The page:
“If I do, then who will deliver me from eternal death?” the saint asked. In a rage, the tormentor ordered that St Syncletica’s daughters be killed first, and then for the mother to be beheaded with a sword.


St Athanasius the Patriarch of Constantinople

Saint Athanasius I, Patriarch of Constantinople (1289-1293; 1303-1311), in the world Alexius, was from Adrianopolis. While still in his youth, thriving upon the knowledge of the wisdom of Christ, he left his home and went to Thessalonica, where he was tonsured in one of the monasteries with the name Acacius. He soon withdrew to Mount Athos and entered the brethren of the Esphigmenou monastery, where for three years he served in the trapeza. In his works and his ascetic deeds he acquired the gift of tears, and by his virtuous acts he won the overall goodwill of the brethren.

Shunning praise, Acacius humbly left Mt. Athos at first for the holy places in Jerusalem, and then to Mount Patra, where for a long time he lived ascetically as an hermit. From there the ascetic transferred to the Auxention monastery, and then to Mount Galanteia to the monastery of Blessed Lazarus, where he accepted the great angelic schema with the name Athanasius, was ordained a priest and became ecclesiarch (monk in charge of the sacred relics and vessels in the church). Here the saint was granted a divine revelation: he heard the Voice of the Lord from a crucifix, summoning him to pastoral service.

Wishing to strengthen his spirit still more in silence and prayer, St Athanasius again settled on Mount Athos after ten years. But because of disorders arising there he returned to Mount Galanteia. Here also he was not long to remain in solitude. Many people thronged to him for pastoral guidance, and so he organized a women’s monastery there.

During this time the throne of the Church of Constantinople fell vacant after the disturbances and disorder of the period of the Patriarch John Bekkos. At the suggestion of the pious emperor Andronicus Paleologos, a council of hierarchs and clergy unanimously chose St Athanasius to the Patriarchal throne of the Church in 1289.

Patriarch Athanasius began fervently to fulfill his new obedience and did much for strengthening the Church. His strictness of conviction roused the dissatisfaction of influential clergy, and in 1293 he was compelled to resign the throne and to retire again to his own monastery, where he lived an ascetic life in solitude. In 1303 he was again entrusted with the staff of patriarchal service, which he worthily fulfilled for another seven years. In 1308 St Athanasius established St Peter as Metropolitan of Kiev and All Rus (December 21).

Again, because of some sort of dissatisfaction, and not wanting to be the cause of church discord, St Athanasius resigned the governance of the Church in 1311. He departed to his own monastery, devoting himself fully to monastic deeds.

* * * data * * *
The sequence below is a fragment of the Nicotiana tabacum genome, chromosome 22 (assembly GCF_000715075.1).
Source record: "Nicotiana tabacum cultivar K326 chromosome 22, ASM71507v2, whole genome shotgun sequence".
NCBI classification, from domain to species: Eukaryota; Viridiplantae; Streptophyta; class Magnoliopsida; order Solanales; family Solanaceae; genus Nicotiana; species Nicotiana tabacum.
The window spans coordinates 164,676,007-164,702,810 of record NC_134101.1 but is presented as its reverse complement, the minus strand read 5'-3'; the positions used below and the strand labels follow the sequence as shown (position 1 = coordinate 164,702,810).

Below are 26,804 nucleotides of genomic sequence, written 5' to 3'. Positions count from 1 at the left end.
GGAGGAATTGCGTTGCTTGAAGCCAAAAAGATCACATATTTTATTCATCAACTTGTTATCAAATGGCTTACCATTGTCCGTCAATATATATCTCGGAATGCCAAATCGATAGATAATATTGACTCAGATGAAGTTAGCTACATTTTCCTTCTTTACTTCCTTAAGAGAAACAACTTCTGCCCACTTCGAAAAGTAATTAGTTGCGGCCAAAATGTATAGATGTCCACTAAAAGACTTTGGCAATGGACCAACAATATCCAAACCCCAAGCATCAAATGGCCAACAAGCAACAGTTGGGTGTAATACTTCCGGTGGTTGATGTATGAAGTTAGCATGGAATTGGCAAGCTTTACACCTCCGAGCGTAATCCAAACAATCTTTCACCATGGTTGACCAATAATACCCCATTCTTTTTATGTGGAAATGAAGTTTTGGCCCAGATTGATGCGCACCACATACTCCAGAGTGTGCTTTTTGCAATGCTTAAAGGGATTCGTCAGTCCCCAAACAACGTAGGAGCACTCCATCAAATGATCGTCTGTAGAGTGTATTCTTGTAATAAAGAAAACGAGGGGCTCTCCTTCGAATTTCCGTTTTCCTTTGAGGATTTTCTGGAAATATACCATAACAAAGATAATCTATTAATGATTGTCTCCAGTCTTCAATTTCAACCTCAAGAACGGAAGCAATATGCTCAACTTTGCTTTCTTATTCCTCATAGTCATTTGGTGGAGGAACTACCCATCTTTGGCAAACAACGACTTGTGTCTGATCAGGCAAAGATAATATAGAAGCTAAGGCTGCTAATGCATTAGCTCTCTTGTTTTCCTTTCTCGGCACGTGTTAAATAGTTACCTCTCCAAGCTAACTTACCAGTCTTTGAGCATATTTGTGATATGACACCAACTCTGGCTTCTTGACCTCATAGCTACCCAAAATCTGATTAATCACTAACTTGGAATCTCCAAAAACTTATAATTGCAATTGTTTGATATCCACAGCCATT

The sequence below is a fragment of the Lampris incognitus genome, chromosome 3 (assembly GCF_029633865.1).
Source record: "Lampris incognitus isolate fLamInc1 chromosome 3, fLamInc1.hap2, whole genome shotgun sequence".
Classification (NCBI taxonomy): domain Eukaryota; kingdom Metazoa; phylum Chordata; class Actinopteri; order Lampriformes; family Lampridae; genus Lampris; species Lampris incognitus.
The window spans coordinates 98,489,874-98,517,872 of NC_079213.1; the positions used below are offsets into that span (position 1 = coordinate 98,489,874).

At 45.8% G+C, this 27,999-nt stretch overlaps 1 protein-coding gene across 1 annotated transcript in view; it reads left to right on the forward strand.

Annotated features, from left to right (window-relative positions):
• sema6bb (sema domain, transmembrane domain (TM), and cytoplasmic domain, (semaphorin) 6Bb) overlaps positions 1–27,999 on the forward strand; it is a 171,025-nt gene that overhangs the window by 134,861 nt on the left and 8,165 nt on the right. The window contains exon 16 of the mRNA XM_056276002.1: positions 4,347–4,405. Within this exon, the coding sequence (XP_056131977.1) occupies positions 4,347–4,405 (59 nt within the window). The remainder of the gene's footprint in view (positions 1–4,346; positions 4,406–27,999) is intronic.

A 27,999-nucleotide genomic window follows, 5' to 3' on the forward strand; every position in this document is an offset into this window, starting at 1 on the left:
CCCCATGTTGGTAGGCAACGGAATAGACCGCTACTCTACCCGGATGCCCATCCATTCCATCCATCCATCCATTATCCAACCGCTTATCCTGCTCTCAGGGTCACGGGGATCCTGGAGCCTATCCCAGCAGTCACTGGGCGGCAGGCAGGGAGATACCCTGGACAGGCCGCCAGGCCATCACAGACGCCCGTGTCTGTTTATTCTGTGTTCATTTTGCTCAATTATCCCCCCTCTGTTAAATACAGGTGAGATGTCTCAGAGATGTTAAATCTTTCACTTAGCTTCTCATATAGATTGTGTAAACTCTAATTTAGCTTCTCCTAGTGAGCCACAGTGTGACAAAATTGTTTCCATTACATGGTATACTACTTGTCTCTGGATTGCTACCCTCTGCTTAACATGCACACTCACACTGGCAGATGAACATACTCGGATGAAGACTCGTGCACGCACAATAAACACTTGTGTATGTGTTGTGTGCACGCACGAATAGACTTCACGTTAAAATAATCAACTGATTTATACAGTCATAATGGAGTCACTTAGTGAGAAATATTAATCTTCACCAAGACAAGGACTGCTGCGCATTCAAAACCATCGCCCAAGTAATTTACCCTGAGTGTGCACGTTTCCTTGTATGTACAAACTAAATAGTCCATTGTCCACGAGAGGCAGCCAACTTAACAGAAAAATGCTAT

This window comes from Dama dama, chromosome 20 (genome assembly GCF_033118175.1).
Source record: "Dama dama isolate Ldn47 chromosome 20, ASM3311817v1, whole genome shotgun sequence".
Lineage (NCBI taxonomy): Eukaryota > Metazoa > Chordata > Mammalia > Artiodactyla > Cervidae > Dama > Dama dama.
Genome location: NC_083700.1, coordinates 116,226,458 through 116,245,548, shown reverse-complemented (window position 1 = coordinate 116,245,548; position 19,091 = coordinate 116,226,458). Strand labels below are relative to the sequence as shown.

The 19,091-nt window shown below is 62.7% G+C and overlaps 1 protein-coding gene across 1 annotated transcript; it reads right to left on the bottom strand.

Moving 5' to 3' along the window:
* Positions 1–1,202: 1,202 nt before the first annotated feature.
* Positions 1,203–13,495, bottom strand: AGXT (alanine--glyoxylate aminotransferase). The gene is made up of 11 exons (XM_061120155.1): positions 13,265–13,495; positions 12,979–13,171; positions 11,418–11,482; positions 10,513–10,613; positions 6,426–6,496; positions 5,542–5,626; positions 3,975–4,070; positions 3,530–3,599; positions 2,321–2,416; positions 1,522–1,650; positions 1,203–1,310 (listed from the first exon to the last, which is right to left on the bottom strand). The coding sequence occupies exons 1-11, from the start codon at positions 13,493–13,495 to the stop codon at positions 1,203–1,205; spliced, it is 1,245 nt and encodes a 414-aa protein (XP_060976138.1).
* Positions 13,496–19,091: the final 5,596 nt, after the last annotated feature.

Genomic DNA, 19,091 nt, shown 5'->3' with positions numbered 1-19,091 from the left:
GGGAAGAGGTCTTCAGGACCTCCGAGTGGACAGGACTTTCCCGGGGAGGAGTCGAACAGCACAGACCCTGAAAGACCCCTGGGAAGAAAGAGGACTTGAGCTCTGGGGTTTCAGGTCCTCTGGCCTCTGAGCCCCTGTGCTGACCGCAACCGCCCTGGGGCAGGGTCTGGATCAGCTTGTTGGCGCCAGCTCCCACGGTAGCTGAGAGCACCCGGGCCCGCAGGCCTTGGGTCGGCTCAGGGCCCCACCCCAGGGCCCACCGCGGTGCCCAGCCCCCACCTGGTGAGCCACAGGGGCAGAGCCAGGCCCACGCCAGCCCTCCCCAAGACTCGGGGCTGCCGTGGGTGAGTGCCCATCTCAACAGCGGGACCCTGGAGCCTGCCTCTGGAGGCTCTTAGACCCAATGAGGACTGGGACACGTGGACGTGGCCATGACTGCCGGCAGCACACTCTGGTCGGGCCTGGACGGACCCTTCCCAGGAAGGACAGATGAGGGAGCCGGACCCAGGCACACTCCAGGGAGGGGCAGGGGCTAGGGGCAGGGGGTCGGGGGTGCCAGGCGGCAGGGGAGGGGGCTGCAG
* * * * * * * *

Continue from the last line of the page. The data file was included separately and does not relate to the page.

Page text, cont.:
Toward the end of his life, the saint was again found worthy to behold Christ. The Lord reproached him because Athanasius had not carried out his pastoral duty to the end. Weeping, the saint repented of his cowardice and received from the Lord both forgiveness and the gift of wonderworking. St Athanasius died at the age of 100.


Icon of the Mother of God “the Joy of All Who Sorrow”

The wonderworking “Joy of All Who Sorrow” Icon of the Mother of God was glorified in the year 1688. Euphymia, the sister of Patriarch Joachim (1674-1690), lived at Moscow and suffered from an incurable illness for a long time. One morning during a time of prayer she heard a voice say, “Euphymia! Go to the temple of the Transfiguration of My Son; there you will find an icon called the “Joy of All Who Sorrow.” Have the priest celebrate a Molieben with the blessing of water, and you will receive healing from sickness.” Euphymia did as she was directed by the Most Holy Theotokos, and she was healed. This occurred on October 24, 1688.

The icon of the Mother of God “Joy of All Who Sorrow” (with coins fused to it by a bolt of lightning), was manifested at St Petersburg in 1888. See July 23.


St John the Hermit of Pskov

Saint John, Hermit of Pskov (+1616) lived an ascetic life during a terrible time of military troubles. In 1592 the Swedes besieged the city of Pskov. From 1608, for seven years, Polish forces attacked under the head of Lisovski. It was only in the week before the death of the monk, through the intercession of the Pskov Caves Icon of the Mother of God and the Pskov Saints, that Pskov was delivered from the besieging army of the Swedish king Gustavus Adolphus.

St John, as the chronicle relates, “lived within the city walls for 23 years; his fish was rancid and he did not eat bread. He lived within the city as though in a wilderness, in great silence,” and he died on October 24, 1616.